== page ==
WASHINGTON Russia's top diplomat met President Donald Trump on Wednesday and praised the U.S. administration as problem solvers, just as the White House drew criticism over the firing of the FBI director who was leading a probe into Moscow's alleged interference in U.S. politics.
The talks with Foreign Minister Sergei Lavrov were the highest-level public contact between Trump and the government of Russian President Vladimir Putin since the Republican took office on Jan. 20.
While not unprecedented, it is a rare privilege for a foreign minister to be received by a U.S. president for a bilateral meeting in the White House.
In a stunning development, Trump on Tuesday fired FBI Director James Comey, whose agency is investigating alleged Russian interference in the 2016 U.S. presidential election and the possibility Trump associates may have colluded with Moscow. Democrats accused Trump of trying to slow down the investigation by firing the FBI chief.
Trump described his talks with Lavrov as "very, very good." When asked whether the Comey dismissal had affected his meeting, Trump said, "not at all." He and Lavrov said they discussed the civil war in Syria, where Russia backs President Bashar al-Assad.
"We want to see the killing, the horrible killing, stopped in Syria as soon as possible and everyone is working toward that end," Trump told reporters.
Lavrov, who earlier met with U.S. Secretary of State Rex Tillerson, said his discussions with members of the Trump administration had convinced him they were people who wanted to cut deals and solve problems.
"The Trump administration, and the president himself, and the secretary of state, I was persuaded of this once again today, are people of action," Lavrov said.
U.S. intelligence agencies concluded in a January report that Putin had ordered an effort to disrupt the 2016 election that included hacking into Democratic Party emails and leaking them, with the aim of helping Trump.
Russia denies the allegations. Blaming "fake information," Lavrov said:
"I believe that politicians are damaging the political system of the U.S., trying to pretend that someone is controlling America from the outside."
The Trump administration denies claims of collusion with Russia.
Earlier, as Tillerson and Lavrov posed for photographs, the Russian sarcastically deflected a reporter's question about Comey's dismissal.
Asked if the firing would cast a shadow over his talks, Lavrov replied: "Was he fired? You're kidding. You're kidding."
The Russian embassy in Washington tweeted a picture from the Lavrov meeting of Trump shaking hands with Russian Ambassador Sergei Kislyak, a man at the centre of the controversy on Russian contacts with associates of Trump.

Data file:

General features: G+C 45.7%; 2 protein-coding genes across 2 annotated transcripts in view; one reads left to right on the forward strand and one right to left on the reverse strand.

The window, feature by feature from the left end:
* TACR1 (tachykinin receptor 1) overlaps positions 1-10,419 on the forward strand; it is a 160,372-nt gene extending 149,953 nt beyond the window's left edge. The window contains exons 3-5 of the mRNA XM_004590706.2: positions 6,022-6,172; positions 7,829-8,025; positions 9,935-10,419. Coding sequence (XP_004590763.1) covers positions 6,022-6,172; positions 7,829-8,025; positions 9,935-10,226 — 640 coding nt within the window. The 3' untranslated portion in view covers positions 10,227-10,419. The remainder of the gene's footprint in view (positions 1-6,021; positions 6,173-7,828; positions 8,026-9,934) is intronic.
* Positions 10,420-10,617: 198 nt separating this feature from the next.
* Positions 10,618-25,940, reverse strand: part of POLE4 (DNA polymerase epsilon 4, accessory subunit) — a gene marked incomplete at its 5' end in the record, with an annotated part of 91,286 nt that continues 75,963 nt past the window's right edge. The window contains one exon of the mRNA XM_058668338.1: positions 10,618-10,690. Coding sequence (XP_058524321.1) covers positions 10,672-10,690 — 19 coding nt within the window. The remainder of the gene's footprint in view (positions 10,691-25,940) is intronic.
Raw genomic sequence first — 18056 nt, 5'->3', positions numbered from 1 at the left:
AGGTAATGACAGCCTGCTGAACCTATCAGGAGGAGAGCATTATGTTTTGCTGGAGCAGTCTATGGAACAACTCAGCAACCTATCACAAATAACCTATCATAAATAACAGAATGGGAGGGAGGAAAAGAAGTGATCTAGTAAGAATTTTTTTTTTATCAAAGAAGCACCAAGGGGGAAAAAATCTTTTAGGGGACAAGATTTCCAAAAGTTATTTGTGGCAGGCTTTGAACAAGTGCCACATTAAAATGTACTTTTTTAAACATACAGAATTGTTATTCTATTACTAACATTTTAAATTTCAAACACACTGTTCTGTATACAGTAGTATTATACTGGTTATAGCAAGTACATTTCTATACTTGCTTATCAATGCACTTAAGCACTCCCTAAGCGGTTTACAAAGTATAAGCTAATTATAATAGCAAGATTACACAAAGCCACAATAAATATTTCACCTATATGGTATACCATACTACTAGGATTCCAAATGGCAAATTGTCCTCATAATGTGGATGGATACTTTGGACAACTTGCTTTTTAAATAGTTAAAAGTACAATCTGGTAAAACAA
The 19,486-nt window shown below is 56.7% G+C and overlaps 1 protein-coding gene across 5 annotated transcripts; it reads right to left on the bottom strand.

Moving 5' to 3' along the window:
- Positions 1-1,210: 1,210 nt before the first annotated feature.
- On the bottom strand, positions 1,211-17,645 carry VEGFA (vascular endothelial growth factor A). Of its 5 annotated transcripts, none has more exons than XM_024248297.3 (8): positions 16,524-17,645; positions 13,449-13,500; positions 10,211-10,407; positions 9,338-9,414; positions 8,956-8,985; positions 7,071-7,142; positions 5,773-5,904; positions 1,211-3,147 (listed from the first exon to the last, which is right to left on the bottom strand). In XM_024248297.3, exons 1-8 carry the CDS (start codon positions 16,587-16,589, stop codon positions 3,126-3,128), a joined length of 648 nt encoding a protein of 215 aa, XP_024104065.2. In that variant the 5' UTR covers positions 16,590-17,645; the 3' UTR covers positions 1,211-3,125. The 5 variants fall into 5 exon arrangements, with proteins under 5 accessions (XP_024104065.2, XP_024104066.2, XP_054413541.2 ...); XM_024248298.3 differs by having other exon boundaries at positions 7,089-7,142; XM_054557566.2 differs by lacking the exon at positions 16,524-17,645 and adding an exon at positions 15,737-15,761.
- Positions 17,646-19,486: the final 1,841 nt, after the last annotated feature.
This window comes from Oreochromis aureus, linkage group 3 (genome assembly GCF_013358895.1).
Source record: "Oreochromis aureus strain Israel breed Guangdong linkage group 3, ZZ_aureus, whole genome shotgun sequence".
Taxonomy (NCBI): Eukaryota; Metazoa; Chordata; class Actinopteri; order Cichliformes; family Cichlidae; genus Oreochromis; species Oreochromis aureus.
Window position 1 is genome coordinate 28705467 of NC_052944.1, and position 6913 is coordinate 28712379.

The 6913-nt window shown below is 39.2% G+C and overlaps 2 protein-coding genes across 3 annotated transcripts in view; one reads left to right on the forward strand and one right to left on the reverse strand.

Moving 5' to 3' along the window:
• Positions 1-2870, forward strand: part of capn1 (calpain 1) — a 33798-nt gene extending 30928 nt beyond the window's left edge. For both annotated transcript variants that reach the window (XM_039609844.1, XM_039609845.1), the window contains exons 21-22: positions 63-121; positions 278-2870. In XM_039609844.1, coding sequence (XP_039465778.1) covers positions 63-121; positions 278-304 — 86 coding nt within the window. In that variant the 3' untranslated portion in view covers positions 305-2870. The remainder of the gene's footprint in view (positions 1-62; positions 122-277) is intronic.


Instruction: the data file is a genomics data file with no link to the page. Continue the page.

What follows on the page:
Former U.S. National Security Advisor Michael Flynn was forced to resign for failing to disclose the content of his talks with Kislyak and then misleading Vice President Mike Pence about the conversations.
Senior Democratic Senator Dick Durbin said the Oval Office encounter was a photo opportunity for Russia. "President Trump in these pictures, is shaking hands with Russians, and the Kremlin is gleefully tweeting these pictures around the world," Durbin said on the Senate floor.
Wednesday's meetings followed talks Tillerson held with Putin last month in Moscow.
Tensions in the relationship grew following U.S. air strikes against a Syrian airfield in April in response to a chemical weapons attack that Washington blamed on Assad.
Both Trump and Lavrov appeared to strike a more conciliatory tone after both capitals had presented souring views of the relationship recently.
The White House said Trump "raised the possibility of broader cooperation on resolving conflicts in the Middle East and elsewhere" and still sought to build a better relationship between the two countries.
Lavrov said that despite difficulties "our countries can and should contribute jointly to the settlement of the most urgent issues in international affairs".
Trump underscored "the need for Russia to rein in the Assad regime, Iran and Iranian proxies," the White House said. Lavrov said the meeting mainly focused on ideas of de-escalation zones in Syria.
Russia brokered a deal for de-escalation zones with backing from Iran and Syrian opposition supporter Turkey during ceasefire talks in the Kazakh capital Astana last week.
(Reporting By Arshad Mohammed and Steve Holland,; Additional reporting by Ayesha Rascoe and Susan Cornwell in Washington and Polina Devitt in Moscow; Writing by Yara Bayoumy; Editing by Frances Kerry and Alistair Bell)